Sea turtles are wearing teeny swimsuits for one smelly reason


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Sometimes the answer is in the poo, and given the typical watery environment of the sea turtle, those suckers can be hard to collect. The answer to the problem? Turtle swimsuits, naturally.

Sea turtles are wearing teeny swimsuits for one smelly reason

Researchers at the University of Queensland, Australia are in the midst of a three-year project to try to identify and better protect the areas where endangered turtles feed, and they're looking at some unusual solutions.

University of Queensland PhD student Owen Coffee, who is working on the project, told Mashable Australia he has turned to sewing little outfits — that look somewhat similar to the notorious green lycra mankini donned by the Sacha Baron Cohen character, Borat — to assist in the collection of turtle poo.

Coffee is trying to determine where the endangered turtles — such as the loggerhead and green turtle — are feeding. By finding out the habitats where the turtles feed before they go on to produce the most hatchlings, the researchers will know the most important turtle habitats to protect.

For part of this research, Coffee is using gut content analysis. Although he can take a sample from the beginning of the digestive tract of the green turtle, which has a mainly plant-based diet, it's the carnivorous loggerheads waste that needs to be examined.

To catch the droppings, the team built a funnel that could be anchored on the shell of the turtle to collect the samples, Coffee explained, but this wasn't enough. "The issue I was having was [the funnels] were being flicked off by the turtles, which are quite large and strong," he said. And this is where the swimsuit comes in.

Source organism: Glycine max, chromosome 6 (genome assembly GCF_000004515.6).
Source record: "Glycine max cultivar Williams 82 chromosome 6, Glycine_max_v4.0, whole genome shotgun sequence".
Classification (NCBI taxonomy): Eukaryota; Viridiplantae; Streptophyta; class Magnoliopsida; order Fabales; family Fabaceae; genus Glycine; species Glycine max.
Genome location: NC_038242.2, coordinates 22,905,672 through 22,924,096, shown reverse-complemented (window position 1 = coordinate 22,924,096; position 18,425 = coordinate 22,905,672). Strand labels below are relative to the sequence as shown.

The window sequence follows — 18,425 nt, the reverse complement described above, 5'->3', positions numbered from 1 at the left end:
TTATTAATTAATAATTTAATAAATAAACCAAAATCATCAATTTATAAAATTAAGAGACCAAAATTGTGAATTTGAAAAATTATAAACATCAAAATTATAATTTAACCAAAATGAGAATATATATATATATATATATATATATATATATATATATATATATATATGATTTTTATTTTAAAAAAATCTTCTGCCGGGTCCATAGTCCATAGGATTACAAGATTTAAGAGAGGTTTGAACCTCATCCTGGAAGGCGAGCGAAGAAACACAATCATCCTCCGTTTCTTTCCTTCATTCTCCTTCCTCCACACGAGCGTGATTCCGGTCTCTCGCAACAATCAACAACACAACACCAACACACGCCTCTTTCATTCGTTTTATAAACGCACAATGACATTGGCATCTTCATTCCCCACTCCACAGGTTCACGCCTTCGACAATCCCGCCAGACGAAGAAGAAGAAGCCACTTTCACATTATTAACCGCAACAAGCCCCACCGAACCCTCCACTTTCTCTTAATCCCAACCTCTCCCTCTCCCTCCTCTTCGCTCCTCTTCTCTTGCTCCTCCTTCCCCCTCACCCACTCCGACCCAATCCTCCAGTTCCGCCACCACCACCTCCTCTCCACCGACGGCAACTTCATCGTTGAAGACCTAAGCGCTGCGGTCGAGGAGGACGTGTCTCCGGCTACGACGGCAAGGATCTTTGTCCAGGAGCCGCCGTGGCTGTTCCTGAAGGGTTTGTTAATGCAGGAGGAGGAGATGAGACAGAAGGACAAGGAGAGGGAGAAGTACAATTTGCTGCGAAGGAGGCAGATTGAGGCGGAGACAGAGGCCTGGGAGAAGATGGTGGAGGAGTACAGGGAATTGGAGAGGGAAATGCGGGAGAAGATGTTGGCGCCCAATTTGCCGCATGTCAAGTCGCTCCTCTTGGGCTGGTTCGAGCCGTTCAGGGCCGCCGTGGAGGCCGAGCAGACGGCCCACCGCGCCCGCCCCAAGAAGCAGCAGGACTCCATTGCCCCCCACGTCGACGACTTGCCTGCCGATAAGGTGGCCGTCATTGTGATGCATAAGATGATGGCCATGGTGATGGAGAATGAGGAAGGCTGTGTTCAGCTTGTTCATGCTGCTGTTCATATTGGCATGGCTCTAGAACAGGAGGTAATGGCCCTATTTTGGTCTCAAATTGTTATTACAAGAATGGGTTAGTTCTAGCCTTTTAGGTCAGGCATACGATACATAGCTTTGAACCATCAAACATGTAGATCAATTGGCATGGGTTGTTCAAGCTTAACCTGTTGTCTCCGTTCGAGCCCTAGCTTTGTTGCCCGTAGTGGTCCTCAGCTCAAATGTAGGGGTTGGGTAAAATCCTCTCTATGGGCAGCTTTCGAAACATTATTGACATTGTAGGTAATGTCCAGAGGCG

These types of sea turtles can reach 120 kilograms (264.56 pounds) at their reproductive size, and at about 20 to 30 years old, are often more than 90 centimetres (35.43 inches) from the bottom to the top of the shell. In other words, they have the power.

Well, that was the case until Coffee sewed them bright-coloured bathers out of the remnants of stretchy, second-hand sun shirts to hold the poo-catching funnel in place.

"After a few modifications, including Velcro-attachments for the ‘nappy’, we hoped we had the perfect solution to our unusual problem," Kathy Townsend, who works at the University of Queensland's Moreton Bay Research Station, said in a statement. "The suits were easy to put on, comfortable for the sea turtles to wear, looked great, and Owen was able to collect the entire faecal sample."

Coffee said the turtles were not bothered by the swimsuits. He's outfitted two so far, but has permission from the university to collect samples from 20 turtles.

Once enough material is collected, the creatures are relieved of their fancy apparel and returned to the wild, naked and free.

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